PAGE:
Nuns, neighborhood and developer struggle to solve pasture puzzle | Local News



MANKATO – An eight-acre grazing land adjacent to a century-old Mankato neighborhood will not become home to a large apartment building aimed at low-income tenants.

This appears to be the only thing that has been decided six months after the Sisters of Notre-Dame school publicly began community discussions about the impending sale of their pasture – and the rest of the Notre-Dame du Bon Conseil campus.

The Southwest Minnesota Housing Partnership, which specializes in creating affordable rental housing for low-income Minnesota residents, continues to be interested in the development of the pasture that runs along the east side of Tourtellotte Park and the adjacent residential area. The SWMPP originally came up with concepts that included up to 83 apartments and townhouses, which sparked a big backlash in the single-family home neighborhood.

“They have sort of a potential Plan B,” said Mike Spellacy, a North Second Street resident. “It involved building houses on 12-14 lots along Fourth Street.”

About 15 residents met with representatives of the SWMHP at two recent meetings led by moderator Ronda Redmond, a resident of St. Peter who grew up in the Tourtellotte Park neighborhood.

Although the neighborhood preference is not development, Spellacy said the new concepts have received a relatively benign response because they better fit the current nature of the neighborhood than the original idea of ​​a three-story apartment building. and rows of townhouses. SWMHP’s smaller-scale alternative also includes the ability to move the large community gardens, currently housed at Good Counsel’s hilltop campus, to pasture.

“We asked about financing, rentals versus owner occupancy, size and scope of homes, if there would be lanes,” Spellacy said. “There weren’t a lot of details.

There was also no anger and screaming at the two recent meetings that allegedly dominated a neighborhood meeting hosted by the SWMPP last summer.

“People who attended both sessions raised valid concerns and made connections with their neighbors and perhaps came up with ideas that no one had thought of before,” Redmond said.

Spellacy, who once represented the north side of Mankato on city council, hopes the current council will listen to some of these ideas in an upcoming working session requested by current Ward 2 council member Dennis Dieken.

Under city policy, developers of residential subdivisions are required to reserve land or contribute financially to the creation of future parks for the people who will live in the area. Spellacy wonders if council would be willing to let one of these developers buy the Good Counsel pasture as a contribution to the park, allowing it to remain a green space.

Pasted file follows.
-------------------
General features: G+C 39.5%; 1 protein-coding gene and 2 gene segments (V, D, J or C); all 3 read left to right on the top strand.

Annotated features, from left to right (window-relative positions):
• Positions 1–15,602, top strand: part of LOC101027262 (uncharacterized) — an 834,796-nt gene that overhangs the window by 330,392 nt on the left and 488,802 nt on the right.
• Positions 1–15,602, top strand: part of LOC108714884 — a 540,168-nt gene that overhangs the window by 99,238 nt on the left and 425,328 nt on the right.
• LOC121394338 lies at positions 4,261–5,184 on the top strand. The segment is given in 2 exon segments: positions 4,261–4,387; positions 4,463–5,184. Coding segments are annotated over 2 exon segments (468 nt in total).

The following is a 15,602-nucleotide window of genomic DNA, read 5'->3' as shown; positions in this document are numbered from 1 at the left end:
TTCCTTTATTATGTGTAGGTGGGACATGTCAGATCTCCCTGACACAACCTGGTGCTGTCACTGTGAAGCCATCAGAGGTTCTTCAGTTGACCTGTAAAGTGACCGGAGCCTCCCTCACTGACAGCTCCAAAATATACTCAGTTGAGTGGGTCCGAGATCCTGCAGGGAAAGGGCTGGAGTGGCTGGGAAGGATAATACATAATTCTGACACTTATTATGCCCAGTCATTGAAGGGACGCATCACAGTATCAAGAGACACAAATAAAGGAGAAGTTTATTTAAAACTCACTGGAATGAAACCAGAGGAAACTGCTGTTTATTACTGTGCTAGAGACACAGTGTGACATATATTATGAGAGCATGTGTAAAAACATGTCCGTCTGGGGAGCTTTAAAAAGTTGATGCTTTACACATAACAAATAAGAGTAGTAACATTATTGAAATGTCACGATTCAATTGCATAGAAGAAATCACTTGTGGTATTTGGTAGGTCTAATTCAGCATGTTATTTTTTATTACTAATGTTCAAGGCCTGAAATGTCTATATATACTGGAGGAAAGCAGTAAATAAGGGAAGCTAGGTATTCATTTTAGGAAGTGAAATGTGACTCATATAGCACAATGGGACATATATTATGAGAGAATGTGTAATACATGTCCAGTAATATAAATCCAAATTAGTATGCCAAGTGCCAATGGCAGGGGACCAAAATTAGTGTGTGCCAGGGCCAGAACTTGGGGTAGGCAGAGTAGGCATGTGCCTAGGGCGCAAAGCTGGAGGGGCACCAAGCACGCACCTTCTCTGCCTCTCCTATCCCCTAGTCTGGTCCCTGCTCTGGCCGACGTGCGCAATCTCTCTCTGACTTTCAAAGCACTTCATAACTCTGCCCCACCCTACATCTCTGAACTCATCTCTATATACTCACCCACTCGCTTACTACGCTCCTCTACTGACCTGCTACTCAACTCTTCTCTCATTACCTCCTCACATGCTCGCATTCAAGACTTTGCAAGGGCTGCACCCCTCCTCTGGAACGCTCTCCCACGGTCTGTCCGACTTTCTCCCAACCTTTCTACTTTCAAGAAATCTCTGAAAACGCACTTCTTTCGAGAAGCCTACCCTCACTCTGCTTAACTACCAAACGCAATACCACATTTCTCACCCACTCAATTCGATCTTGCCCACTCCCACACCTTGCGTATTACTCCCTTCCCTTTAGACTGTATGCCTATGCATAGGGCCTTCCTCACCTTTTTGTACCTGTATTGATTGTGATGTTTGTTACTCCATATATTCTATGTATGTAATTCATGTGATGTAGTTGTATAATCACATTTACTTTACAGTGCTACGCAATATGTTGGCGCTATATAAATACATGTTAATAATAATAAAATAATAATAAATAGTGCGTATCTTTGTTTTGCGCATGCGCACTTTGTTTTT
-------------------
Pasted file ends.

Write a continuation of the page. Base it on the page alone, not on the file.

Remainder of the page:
Another idea, he said, would be for the city to provide some of the land in the Rasmussen Woods Nature Area to be used for the development of affordable housing apartments – and then replace that land with a new municipal nature park on the Good Counsel pasture. parcel.

“It was our hope, that we could come up with our suggestions and see if there is stomach for it,” said Spellacy.

Dieken said he was open to brainstorming during the council’s working session, the date of which has not yet been set. But his primary motivation for requesting a discussion is to determine the parameters of what type of development will be allowed to occur on the pasture plot.

“The main thing would be to establish what the property could be used for if it is a residential development,” said Dieken.

SWMPP said it was initially misinformed about the property’s zoning by city staff, who then clarified that the organization’s higher density concepts such as the apartment building would be banned in under the R-2 zoning of the region. Dieken hopes that the working session will specify precisely the number and types of housing that would be authorized. And he wants to know if the council supports the extension of the ordinance on the rental density of the city, which is in place in the existing district of the park of Tourtellotte, to the pasture plot. If the ordinance were extended, the vast majority of new homes built there would have to be owner occupied.

“We would like to have a very clear idea of ​​the use of the land,” he said, adding that it is only fair for the developer to know the rules that will be applied before investing more time and money in a proposed project.

The future use of the land is further complicated by the motivations of the seller.

The School Sisters have two main goals in divesting the property they have owned in Mankato for over 100 years. The sale of the property, which was listed on a real estate website for $ 10.6 million, aims to generate income for the congregation of aging nuns and relieve them of the burdens of property management. But the nuns also want the next use of the property to be in line with their mission and values, which is why they have given the SWMHP the opportunity to develop a plan to provide housing to people who would otherwise need hard to afford a quality home.

Although the Sisters of the school have sent no representatives to recent meetings, Redmond fully expects them to continue to seek a just future for the pastures.

“They kept this land for a century,” she said. “It’s their right to do their last act of service on Good Counsel Hill whatever they want.”


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